Then the upstairs toilet wasn’t working, I had to have a new flange put on it, works fine now. Then the basement floor started getting wet in the basement bathroom, I had to tear part of the wall down to find where the water was coming from, the main sewer drain, one of those big pipes everything drains into had cracked, that had to have happened after I was here about a month, because there was no water there when I got here. It cracked more than a foot up, so I had that replaced. The home was built in 1960 and the pipe had just gotten wore out and broke. So home age is something to look at, what has been repaired, replaced or not?? How old is the roof, cause that’s a big chuck of $ to replace.

Now, I said I offered just what they were asking, two days before Fannie May was to make a decision on the bids, the Realtor called me and wanted  me to up my bid, she said there was 6 other bids, I said NO leave  my bid where it is, I was looking for a house when I found this one and if I don’t get it I’ll keep looking.  [who knows if there were 6 other bids or not?]

So the next day she called me and stuck a needle in my balloon and said, ” Are you sure you don’t want to offer more $, I don’t think you are going to get the home” I stuck to my guns and stayed with my original offer. I don’t know what was going on  but I felt like they were just trying to get more $ out of me.

So at that point I had kinda just said, oh well keep looking..

Bright and early Sat. Morning, she calls and said “you got the house”  A lot of things are at play, I guess. They saw that i had the cash money, I was not an investor, I did not own property here, blah blah blah. I don’t know how they decided.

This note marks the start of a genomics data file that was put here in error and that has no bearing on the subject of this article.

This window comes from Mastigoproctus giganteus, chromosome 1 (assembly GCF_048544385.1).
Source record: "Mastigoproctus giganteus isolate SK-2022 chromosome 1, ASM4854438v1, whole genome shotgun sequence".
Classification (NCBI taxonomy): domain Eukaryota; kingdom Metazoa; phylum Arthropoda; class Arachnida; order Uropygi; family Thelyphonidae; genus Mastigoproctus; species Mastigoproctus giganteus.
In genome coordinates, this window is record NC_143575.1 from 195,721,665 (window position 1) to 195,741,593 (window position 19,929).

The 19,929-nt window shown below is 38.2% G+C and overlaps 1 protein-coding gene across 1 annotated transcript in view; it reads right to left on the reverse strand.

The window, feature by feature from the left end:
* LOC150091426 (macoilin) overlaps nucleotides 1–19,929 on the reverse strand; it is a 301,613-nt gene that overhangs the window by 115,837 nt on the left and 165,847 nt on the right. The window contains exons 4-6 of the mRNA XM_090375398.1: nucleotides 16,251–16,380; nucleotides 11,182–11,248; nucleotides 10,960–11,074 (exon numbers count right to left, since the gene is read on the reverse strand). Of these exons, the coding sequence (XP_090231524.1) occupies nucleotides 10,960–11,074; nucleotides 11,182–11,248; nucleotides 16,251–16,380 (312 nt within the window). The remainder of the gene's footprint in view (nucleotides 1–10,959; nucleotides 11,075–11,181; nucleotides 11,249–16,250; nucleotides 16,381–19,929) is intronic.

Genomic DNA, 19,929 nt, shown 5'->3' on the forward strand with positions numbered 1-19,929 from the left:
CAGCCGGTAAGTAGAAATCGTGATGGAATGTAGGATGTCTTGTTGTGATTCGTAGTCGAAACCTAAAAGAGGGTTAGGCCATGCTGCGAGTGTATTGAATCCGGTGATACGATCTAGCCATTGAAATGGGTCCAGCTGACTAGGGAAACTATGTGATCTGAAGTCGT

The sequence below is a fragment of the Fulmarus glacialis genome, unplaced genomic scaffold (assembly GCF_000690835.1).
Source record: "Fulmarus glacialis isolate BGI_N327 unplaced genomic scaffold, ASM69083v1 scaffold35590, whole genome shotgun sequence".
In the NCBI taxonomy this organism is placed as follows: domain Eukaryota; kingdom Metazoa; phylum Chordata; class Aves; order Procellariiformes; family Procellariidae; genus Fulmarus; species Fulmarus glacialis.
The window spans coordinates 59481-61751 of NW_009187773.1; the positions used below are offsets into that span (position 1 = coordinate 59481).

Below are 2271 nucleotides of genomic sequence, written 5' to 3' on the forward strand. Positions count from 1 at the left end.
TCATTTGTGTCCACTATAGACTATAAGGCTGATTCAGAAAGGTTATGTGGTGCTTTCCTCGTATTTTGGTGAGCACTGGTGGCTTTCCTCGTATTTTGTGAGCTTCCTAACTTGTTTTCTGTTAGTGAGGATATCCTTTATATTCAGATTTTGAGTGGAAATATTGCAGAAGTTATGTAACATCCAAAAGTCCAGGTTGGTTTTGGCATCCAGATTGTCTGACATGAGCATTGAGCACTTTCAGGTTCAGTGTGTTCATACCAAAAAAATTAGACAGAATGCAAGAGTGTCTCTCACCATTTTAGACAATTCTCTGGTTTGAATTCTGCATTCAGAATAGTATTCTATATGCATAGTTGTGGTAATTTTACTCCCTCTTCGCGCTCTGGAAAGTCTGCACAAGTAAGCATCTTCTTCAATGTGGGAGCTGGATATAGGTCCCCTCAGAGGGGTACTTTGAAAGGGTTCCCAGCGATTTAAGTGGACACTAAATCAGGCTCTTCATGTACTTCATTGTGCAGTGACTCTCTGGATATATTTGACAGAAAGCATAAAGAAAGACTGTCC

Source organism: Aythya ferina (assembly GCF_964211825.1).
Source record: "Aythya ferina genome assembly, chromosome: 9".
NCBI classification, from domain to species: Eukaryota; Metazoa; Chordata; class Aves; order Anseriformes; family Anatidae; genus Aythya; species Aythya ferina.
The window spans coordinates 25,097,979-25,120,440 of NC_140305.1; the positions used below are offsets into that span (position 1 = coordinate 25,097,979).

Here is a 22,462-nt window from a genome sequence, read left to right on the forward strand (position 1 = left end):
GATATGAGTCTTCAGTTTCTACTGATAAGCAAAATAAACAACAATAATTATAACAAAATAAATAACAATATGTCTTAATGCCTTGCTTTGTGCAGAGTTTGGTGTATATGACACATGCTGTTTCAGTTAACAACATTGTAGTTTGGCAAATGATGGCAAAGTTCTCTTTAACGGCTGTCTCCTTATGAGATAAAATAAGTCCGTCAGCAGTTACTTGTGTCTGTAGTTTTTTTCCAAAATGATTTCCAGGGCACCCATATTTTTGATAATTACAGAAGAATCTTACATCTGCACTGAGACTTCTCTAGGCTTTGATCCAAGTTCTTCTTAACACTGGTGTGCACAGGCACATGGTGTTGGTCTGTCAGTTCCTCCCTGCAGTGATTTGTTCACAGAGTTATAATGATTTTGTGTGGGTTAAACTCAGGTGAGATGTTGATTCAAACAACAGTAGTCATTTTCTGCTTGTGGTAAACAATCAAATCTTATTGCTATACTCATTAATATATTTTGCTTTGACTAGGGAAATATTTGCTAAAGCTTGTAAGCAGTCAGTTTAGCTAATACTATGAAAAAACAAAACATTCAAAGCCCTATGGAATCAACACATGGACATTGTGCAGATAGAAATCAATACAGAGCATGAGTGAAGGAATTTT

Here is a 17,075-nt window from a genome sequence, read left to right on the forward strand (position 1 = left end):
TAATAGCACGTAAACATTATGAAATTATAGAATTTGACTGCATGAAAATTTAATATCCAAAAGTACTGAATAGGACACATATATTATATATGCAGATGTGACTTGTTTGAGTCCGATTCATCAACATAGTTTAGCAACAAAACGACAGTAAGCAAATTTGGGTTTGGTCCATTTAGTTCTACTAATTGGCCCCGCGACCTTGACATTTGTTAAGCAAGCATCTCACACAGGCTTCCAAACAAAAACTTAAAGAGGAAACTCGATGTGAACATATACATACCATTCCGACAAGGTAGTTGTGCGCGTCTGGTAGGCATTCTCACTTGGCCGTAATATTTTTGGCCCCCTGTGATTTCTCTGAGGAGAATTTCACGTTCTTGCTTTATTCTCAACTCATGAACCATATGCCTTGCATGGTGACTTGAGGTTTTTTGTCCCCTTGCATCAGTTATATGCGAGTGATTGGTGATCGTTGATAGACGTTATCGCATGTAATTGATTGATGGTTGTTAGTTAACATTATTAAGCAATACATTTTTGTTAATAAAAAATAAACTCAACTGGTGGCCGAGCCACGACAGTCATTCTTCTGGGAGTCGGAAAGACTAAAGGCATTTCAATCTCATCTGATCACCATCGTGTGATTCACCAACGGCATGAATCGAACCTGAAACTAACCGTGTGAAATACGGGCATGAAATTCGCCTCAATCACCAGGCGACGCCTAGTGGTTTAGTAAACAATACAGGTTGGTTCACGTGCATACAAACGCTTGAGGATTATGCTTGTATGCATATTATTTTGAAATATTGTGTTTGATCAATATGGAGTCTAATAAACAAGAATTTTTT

I do know that since I’ve been here and met my neighbors that have lived here for 30+ years, they all knew I was coming from Oklahoma, and who I was. So I found out there was no Realtor confidentiality here LOL. I kinda got the feeling the neighborhood watch picked me to get the house. I’m serious.
There is another home next door to me and they are all worried about who will get it. There have been several people look at it but no one has gotten it yet.

Ok, I found out on Sat. I got the home and the following Monday, they sent a lady to my home in Oklahoma with all the paper work for me to sign, I gave her the check and the home was mine.

I took a total loan of $44,000.00, with closing costs and all, I spent $43, 900.00 I got $100.00 back. So they have to get more $ than just what the offer is for, for closing cost’s.

I advise to look at what property tax’s are too, my property tax’s are more than my payment to the back each month. Crazy tax’s here.  Take into consideration that and homeowners insurance when you have to stay on a monthly budget like I do, I had to take all that into consideration before I bought the home.

I don’t know if you can see my photos on my facebook from your page, but I have before and after photos of my home there, I had to paint every room and the plumbing issues and plant flowers, there were none. but over all I love my new home and I’m very satisfied with my over all experience of buying a foreclosure.

Oh and for some reason there was not one bit of trim in one of the bedrooms or any register covers. When people lose their home some of them like to do some damage, such as what looked like brand new carpet in all the upstairs bedrooms and hallway and stairs had been destroyed, every door in this home has been kicked in, a few small dry wall repairs. Some of the things you might expect to see when looking at a foreclosure home.

If there is anything I can help with just let me know, If I think of anything else I’ll let you know. Hope this helps with your research..




































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[…] are snapping up higher-priced foreclosures. A RealtyTrac analysis found the biggest … read full news Published: Tue, 05 Jul 2011 21:15 In category: NewsTags:Luxury real estate: How to snag a […]